WILTON — Comments have been made on videoconferenced meetings this week, that if school and town budgets remain flat, Wilton residents will potentially see a decrease in their property taxes.

“Based on current mill rate projections, we’re not going to have to raise taxes even to approve budgets that have been submitted with modest increases,” Board of Finance member Mike Kaelin said at a Democratic Town Committee meeting on Tuesday, May 5.

At the Board of Education’s special meeting on the same night, Chair Deborah Low said, “Before COVID, according to the mill rate models, even our normal budget request would have resulted in a flat mill rate. Now that we’re reducing our budget request, this could mean a tax reduction.”

The budgets, however, are only one component in computing a mill rate.

“There are a lot of moving parts,” Board of Finance Chair Jeff Rutishauser said.

One part is the increase in the grand list. For 2019 it was up 0.78 percent and after offsets, closer to 0.68 percent.

With the revaluation of properties completed last year, existing property values are generally the same for the next three years.

“If we keep expenditures flat and the grand list goes up, the tax rate generally goes down,” Rutishauser said. A lower mill rate applied to an unchanged assessment this year would mean less taxes owed, he said.

Another factor is the tax collection rate, which may be lower than in previous years when COVID-19 was not an issue.

The tax deferral program, proposed by Gov. Ned Lamont and adopted by the Board of Selectmen, gives some taxpayers — generally those who have experienced a significant economic decline due to COVID-19 — a 90-day grace period to pay their property taxes. A bill issued on July 1 and due July 31 will now be due Sept. 30.

“We won’t know for a while what our tax collection rate will be,” Rutishauser said, and the finance board hasn’t yet adjusted collectibility against the grand list.

Wilton’s tax collection rate has always been very high. Last year it was 99.2 percent.

“In times of stress, people may not be able to pay their property tax,” Rutishauser said. “We rely on that tax revenue to pay our municipal bills.

“If we don’t expect to collect as much tax, say we only expect to receive 99 instead of 99.2 percent, we will have to have a little higher mill rate to offset that lack of collection. We will probably have to adjust the tax collection rate down this year.”

If the collection rate goes down, the mill rate will have to go up by an equal amount.

But there’s more.

Non-tax revenues

Other non-tax revenues the town receives are also a factor and they are far from settled.

“The state may revisit the money they send to affluent towns like Wilton,” Rutishauser warned. “We need to get that number.” Right now it sits at almost $1.3 million, a significant amount.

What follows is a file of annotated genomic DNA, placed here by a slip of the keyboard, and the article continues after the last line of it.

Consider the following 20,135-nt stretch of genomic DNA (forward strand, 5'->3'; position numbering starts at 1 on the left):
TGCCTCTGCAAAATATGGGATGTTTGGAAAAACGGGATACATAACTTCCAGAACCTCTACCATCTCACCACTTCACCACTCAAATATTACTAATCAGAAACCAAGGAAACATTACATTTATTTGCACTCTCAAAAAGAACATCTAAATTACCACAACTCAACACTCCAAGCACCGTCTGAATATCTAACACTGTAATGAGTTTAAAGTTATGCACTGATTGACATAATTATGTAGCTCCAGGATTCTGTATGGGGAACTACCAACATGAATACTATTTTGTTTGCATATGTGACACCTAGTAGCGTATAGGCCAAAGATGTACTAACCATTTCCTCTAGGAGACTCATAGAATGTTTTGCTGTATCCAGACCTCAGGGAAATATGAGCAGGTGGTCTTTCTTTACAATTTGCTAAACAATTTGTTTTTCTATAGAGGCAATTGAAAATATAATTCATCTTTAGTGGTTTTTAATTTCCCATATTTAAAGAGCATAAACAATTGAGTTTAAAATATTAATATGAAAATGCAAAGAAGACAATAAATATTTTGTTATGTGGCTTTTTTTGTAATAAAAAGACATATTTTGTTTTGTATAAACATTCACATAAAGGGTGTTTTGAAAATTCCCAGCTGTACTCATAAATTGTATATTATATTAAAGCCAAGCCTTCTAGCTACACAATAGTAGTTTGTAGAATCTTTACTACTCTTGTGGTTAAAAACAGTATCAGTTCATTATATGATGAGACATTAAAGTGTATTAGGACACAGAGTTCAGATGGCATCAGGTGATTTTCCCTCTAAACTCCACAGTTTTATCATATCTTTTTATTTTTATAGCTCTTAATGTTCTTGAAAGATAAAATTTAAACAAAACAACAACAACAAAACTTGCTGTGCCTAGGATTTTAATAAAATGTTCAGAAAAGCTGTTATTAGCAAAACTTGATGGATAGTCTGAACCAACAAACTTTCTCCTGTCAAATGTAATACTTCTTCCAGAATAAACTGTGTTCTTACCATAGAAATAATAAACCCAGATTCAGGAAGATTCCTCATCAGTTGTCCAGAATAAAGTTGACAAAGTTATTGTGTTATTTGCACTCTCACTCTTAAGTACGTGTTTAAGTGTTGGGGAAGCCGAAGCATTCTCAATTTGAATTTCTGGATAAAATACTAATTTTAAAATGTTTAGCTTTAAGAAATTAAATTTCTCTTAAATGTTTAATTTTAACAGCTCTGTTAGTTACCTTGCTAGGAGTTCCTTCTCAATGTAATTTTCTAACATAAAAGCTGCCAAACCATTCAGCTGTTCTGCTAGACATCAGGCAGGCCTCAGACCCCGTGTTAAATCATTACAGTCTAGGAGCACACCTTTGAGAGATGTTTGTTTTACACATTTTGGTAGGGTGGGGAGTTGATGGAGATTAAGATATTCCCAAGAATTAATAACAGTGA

Toward the end of the Malloy administration, the town didn’t budget any state aid because when and how much might be received was so uncertain. The Lamont administration has been more reliable in fulfilling its promises to the town, Rutishauser said, but the state’s finances are in terrible shape now, so nothing to be received from the state is certain.

There are also local non-tax revenue sources such as building permits and recreation fees.

“When you budget a revenue source, you need to know the amount and the likelihood of getting paid,” Rutishauser said.

“We’re going to have to make a guesstimate in some cases,” Rutishauser said.

One more factor is debt service. Fiscal year 2021 will see a drop of about $1 million as more bonds are retired than are issued, due to the selectmen deferring some capital projects requiring bonding. This decline in debt service will be short-lived, however, as debt service is anticipated go up $1 million the next year.

“It’s a one-time event,” Rutishauser said.

The finance board also hasn’t determine an amount of additional reserves due to COVID-19 expenditures.

What happens next?

The Board of Finance meets Tuesday, May 12, to vote on projected budgets for town and schools and to present a proposed budget and mill rate. To view the meeting, visit wiltonct.org. After that, the Board of Finance will assemble a summary of fiscal year 2021 numbers ending up with the proposed mill rate.

The FY21 Financial Summary will be posted on the town’s website and people may comment by email until Monday, June 1, when the board will meet again to adopt the Board of Selectmen and Board of Education budgets and set the mill rate. Finance board members may choose at that time to increase or decrease the rate.

Since there will be no Annual Town Meeting this year because of the pandemic, the board is charged by the Board of Selectmen with adopting the town and school budgets.

Because of this, Rutishauser stressed the only way for citizens to be heard and the board to gauge public opinion is for people to write in. The board may be emailed through wiltonct.org or at boardoffinance@wiltonct.org.